The limit, such as it was, was the Canon 6D internal battery. It ran just over five hours; I'd set up six. Not a big deal here and now, but again, it matters if the camera dies unexpectedly after I've spent hundreds of bucks and many days getting out into the dark. So an Orion 12v adapter for the 6D is on the way.

The timer, the guider, everything else worked great. Tonight, I should get to use two SD cards to keep a much better eye on what's happening under the stars. This evening, I found the M39 field "the old fashioned way" by centering Deneb and using the G11's engraved setting circles to hit the mark. Retro much?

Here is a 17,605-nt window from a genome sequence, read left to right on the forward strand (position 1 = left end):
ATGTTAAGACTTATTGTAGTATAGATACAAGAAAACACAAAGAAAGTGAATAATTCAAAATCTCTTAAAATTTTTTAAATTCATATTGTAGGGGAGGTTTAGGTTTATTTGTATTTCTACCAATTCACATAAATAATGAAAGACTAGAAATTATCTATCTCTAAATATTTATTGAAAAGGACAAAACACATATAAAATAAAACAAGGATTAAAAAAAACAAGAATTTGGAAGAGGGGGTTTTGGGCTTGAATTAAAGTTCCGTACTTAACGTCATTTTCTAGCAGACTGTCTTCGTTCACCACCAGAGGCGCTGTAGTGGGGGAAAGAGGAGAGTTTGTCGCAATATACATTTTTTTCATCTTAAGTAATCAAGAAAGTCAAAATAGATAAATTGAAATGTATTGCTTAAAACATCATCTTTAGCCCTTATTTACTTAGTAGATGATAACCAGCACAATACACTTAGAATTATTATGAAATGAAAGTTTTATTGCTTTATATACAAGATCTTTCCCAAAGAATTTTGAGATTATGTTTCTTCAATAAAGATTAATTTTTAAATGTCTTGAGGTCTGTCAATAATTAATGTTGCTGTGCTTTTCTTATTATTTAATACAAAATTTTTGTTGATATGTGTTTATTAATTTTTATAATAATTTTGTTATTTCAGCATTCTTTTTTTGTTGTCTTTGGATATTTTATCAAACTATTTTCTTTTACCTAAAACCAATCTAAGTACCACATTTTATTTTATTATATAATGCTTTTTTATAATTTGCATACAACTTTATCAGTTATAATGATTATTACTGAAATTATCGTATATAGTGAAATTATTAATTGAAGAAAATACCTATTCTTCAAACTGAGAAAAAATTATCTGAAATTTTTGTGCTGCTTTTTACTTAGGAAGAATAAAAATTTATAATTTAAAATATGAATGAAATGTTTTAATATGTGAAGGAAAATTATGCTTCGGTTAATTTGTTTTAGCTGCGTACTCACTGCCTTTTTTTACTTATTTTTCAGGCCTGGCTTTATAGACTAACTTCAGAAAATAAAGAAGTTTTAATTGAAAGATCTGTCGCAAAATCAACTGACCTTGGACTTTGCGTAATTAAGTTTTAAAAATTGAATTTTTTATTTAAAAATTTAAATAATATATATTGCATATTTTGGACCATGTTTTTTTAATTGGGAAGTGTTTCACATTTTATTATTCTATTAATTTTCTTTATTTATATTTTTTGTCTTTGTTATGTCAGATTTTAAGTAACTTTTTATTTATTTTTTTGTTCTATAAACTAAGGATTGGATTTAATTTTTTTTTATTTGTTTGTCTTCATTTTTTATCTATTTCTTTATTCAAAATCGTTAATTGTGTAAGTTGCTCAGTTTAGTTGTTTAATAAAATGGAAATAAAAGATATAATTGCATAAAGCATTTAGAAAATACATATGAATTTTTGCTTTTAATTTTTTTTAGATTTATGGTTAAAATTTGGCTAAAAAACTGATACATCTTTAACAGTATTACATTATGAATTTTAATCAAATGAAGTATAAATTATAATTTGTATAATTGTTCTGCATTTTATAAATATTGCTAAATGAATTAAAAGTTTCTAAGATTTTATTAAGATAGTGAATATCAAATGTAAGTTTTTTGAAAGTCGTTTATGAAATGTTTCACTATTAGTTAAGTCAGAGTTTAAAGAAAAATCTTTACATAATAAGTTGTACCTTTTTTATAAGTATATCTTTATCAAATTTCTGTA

9/18/2015. The second SD card has already paid off. I was trying to compose a shot of the Iris Nebula and the bizarre hoodoos of the Cepheus flare. I wanted to begin on the east side of the mount and simply track all night and into dawn. The camera was upside-down and tucked up under the mount to start. Once again, I tried an offset from Deneb (20 minutes of RA East, 23 degrees north) but this time I ended up a few degrees away from where I meant to be. I shot a few frames and brought them to the main computer where I could take a good look at some 3-minute subs. I recognized the error of my ways and went back up to set it right. I should install some light-weight review software on the guide computer, shouldn't I? Or maybe Backyard EOS for camera management, too, though it may want more oomph than my netbook can provide. Just something to keep from contorting and squinting too much and something to review the take when my office isn't at hand. [No, online commentary holds that BackyardEOS runs OK on a netbook; it even anticipates such use with custom modes for smaller screens. Trial copy installed, running well ... enough.]